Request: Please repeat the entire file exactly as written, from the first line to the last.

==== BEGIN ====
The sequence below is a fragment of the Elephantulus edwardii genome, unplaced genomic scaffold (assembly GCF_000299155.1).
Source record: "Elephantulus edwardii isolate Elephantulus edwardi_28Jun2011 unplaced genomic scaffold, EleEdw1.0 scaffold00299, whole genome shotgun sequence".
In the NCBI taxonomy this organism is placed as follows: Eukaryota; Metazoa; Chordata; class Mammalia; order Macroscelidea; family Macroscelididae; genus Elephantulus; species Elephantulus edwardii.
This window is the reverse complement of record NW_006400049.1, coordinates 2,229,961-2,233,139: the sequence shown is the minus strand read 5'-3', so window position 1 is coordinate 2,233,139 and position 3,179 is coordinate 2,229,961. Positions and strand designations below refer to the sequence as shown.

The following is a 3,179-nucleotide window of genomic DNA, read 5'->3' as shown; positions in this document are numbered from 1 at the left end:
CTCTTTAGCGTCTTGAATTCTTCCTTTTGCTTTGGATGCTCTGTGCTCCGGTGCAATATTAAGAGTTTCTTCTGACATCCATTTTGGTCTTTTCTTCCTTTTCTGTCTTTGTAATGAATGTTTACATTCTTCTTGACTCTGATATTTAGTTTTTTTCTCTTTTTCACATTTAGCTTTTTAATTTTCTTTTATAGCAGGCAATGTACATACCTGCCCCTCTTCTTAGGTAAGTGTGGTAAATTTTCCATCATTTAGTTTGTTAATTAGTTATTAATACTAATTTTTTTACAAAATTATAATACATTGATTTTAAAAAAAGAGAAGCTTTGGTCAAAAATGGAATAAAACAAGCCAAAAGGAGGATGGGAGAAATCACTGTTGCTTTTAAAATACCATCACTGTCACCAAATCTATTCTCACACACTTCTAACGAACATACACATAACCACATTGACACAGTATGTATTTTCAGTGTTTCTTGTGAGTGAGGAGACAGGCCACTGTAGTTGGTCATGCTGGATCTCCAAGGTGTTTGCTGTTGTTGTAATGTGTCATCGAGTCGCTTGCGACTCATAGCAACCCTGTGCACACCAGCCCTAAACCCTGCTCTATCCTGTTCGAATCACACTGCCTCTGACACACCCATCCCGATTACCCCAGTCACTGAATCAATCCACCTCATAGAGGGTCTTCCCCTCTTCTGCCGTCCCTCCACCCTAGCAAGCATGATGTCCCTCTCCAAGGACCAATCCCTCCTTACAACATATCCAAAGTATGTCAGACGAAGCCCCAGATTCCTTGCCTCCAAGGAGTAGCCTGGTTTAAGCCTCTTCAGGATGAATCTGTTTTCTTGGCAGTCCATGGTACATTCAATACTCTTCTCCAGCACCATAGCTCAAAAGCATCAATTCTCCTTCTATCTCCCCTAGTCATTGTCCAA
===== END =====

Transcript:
The sequence below is a fragment of the Elephantulus edwardii genome, unplaced genomic scaffold (assembly GCF_000299155.1).
Source record: "Elephantulus edwardii isolate Elephantulus edwardi_28Jun2011 unplaced genomic scaffold, EleEdw1.0 scaffold00299, whole genome shotgun sequence".
In the NCBI taxonomy this organism is placed as follows: Eukaryota; Metazoa; Chordata; class Mammalia; order Macroscelidea; family Macroscelididae; genus Elephantulus; species Elephantulus edwardii.
This window is the reverse complement of record NW_006400049.1, coordinates 2,229,961-2,233,139: the sequence shown is the minus strand read 5'-3', so window position 1 is coordinate 2,233,139 and position 3,179 is coordinate 2,229,961. Positions and strand designations below refer to the sequence as shown.

The following is a 3,179-nucleotide window of genomic DNA, read 5'->3' as shown; positions in this document are numbered from 1 at the left end:
CTCTTTAGCGTCTTGAATTCTTCCTTTTGCTTTGGATGCTCTGTGCTCCGGTGCAATATTAAGAGTTTCTTCTGACATCCATTTTGGTCTTTTCTTCCTTTTCTGTCTTTGTAATGAATGTTTACATTCTTCTTGACTCTGATATTTAGTTTTTTTCTCTTTTTCACATTTAGCTTTTTAATTTTCTTTTATAGCAGGCAATGTACATACCTGCCCCTCTTCTTAGGTAAGTGTGGTAAATTTTCCATCATTTAGTTTGTTAATTAGTTATTAATACTAATTTTTTTACAAAATTATAATACATTGATTTTAAAAAAAGAGAAGCTTTGGTCAAAAATGGAATAAAACAAGCCAAAAGGAGGATGGGAGAAATCACTGTTGCTTTTAAAATACCATCACTGTCACCAAATCTATTCTCACACACTTCTAACGAACATACACATAACCACATTGACACAGTATGTATTTTCAGTGTTTCTTGTGAGTGAGGAGACAGGCCACTGTAGTTGGTCATGCTGGATCTCCAAGGTGTTTGCTGTTGTTGTAATGTGTCATCGAGTCGCTTGCGACTCATAGCAACCCTGTGCACACCAGCCCTAAACCCTGCTCTATCCTGTTCGAATCACACTGCCTCTGACACACCCATCCCGATTACCCCAGTCACTGAATCAATCCACCTCATAGAGGGTCTTCCCCTCTTCTGCCGTCCCTCCACCCTAGCAAGCATGATGTCCCTCTCCAAGGACCAATCCCTCCTTACAACATATCCAAAGTATGTCAGACGAAGCCCCAGATTCCTTGCCTCCAAGGAGTAGCCTGGTTTAAGCCTCTTCAGGATGAATCTGTTTTCTTGGCAGTCCATGGTACATTCAATACTCTTCTCCAGCACCATAGCTCAAAAGCATCAATTCTCCTTCTATCTCCCCTAGTCATTGTCCAA